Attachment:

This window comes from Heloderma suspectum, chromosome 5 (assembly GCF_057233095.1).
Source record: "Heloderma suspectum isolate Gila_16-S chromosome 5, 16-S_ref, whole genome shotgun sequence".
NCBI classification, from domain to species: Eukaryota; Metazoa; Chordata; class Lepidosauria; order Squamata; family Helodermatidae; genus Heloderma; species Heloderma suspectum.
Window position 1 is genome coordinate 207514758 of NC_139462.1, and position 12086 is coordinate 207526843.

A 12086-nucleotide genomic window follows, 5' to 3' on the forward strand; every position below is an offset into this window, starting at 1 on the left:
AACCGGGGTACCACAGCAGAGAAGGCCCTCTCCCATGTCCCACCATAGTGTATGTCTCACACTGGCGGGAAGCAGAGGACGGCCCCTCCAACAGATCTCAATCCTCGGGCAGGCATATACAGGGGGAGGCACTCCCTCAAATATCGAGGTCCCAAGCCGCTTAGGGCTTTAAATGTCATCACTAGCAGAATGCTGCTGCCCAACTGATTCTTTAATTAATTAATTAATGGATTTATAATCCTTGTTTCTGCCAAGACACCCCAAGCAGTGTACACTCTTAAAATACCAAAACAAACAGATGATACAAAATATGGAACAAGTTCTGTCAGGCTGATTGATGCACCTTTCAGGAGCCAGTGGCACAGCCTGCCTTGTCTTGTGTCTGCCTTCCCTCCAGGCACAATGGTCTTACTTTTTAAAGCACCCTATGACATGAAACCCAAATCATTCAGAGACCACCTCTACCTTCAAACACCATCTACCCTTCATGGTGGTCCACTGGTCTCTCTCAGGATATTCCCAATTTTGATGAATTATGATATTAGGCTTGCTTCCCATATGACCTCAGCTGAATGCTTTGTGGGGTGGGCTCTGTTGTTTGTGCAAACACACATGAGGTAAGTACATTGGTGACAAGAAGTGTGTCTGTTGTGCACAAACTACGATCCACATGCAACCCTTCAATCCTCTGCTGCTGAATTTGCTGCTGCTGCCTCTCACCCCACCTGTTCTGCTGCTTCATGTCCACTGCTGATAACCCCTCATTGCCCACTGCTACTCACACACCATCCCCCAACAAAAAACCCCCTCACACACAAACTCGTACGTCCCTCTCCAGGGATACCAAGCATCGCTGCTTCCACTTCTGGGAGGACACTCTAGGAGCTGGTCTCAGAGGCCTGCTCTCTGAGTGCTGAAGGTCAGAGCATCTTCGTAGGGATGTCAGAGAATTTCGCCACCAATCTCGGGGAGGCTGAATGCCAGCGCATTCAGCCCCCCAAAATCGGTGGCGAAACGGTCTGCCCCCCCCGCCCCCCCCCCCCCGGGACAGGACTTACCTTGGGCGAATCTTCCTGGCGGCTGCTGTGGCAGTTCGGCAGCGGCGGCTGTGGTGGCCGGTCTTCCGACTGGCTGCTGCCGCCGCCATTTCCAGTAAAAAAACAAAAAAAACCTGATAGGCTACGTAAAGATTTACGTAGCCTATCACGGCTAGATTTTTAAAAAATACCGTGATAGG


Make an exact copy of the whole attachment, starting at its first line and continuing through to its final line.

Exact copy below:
This window comes from Heloderma suspectum, chromosome 5 (assembly GCF_057233095.1).
Source record: "Heloderma suspectum isolate Gila_16-S chromosome 5, 16-S_ref, whole genome shotgun sequence".
NCBI classification, from domain to species: Eukaryota; Metazoa; Chordata; class Lepidosauria; order Squamata; family Helodermatidae; genus Heloderma; species Heloderma suspectum.
Window position 1 is genome coordinate 207514758 of NC_139462.1, and position 12086 is coordinate 207526843.

A 12086-nucleotide genomic window follows, 5' to 3' on the forward strand; every position below is an offset into this window, starting at 1 on the left:
AACCGGGGTACCACAGCAGAGAAGGCCCTCTCCCATGTCCCACCATAGTGTATGTCTCACACTGGCGGGAAGCAGAGGACGGCCCCTCCAACAGATCTCAATCCTCGGGCAGGCATATACAGGGGGAGGCACTCCCTCAAATATCGAGGTCCCAAGCCGCTTAGGGCTTTAAATGTCATCACTAGCAGAATGCTGCTGCCCAACTGATTCTTTAATTAATTAATTAATGGATTTATAATCCTTGTTTCTGCCAAGACACCCCAAGCAGTGTACACTCTTAAAATACCAAAACAAACAGATGATACAAAATATGGAACAAGTTCTGTCAGGCTGATTGATGCACCTTTCAGGAGCCAGTGGCACAGCCTGCCTTGTCTTGTGTCTGCCTTCCCTCCAGGCACAATGGTCTTACTTTTTAAAGCACCCTATGACATGAAACCCAAATCATTCAGAGACCACCTCTACCTTCAAACACCATCTACCCTTCATGGTGGTCCACTGGTCTCTCTCAGGATATTCCCAATTTTGATGAATTATGATATTAGGCTTGCTTCCCATATGACCTCAGCTGAATGCTTTGTGGGGTGGGCTCTGTTGTTTGTGCAAACACACATGAGGTAAGTACATTGGTGACAAGAAGTGTGTCTGTTGTGCACAAACTACGATCCACATGCAACCCTTCAATCCTCTGCTGCTGAATTTGCTGCTGCTGCCTCTCACCCCACCTGTTCTGCTGCTTCATGTCCACTGCTGATAACCCCTCATTGCCCACTGCTACTCACACACCATCCCCCAACAAAAAACCCCCTCACACACAAACTCGTACGTCCCTCTCCAGGGATACCAAGCATCGCTGCTTCCACTTCTGGGAGGACACTCTAGGAGCTGGTCTCAGAGGCCTGCTCTCTGAGTGCTGAAGGTCAGAGCATCTTCGTAGGGATGTCAGAGAATTTCGCCACCAATCTCGGGGAGGCTGAATGCCAGCGCATTCAGCCCCCCAAAATCGGTGGCGAAACGGTCTGCCCCCCCCGCCCCCCCCCCCCCGGGACAGGACTTACCTTGGGCGAATCTTCCTGGCGGCTGCTGTGGCAGTTCGGCAGCGGCGGCTGTGGTGGCCGGTCTTCCGACTGGCTGCTGCCGCCGCCATTTCCAGTAAAAAAACAAAAAAAACCTGATAGGCTACGTAAAGATTTACGTAGCCTATCACGGCTAGATTTTTAAAAAATACCGTGATAGG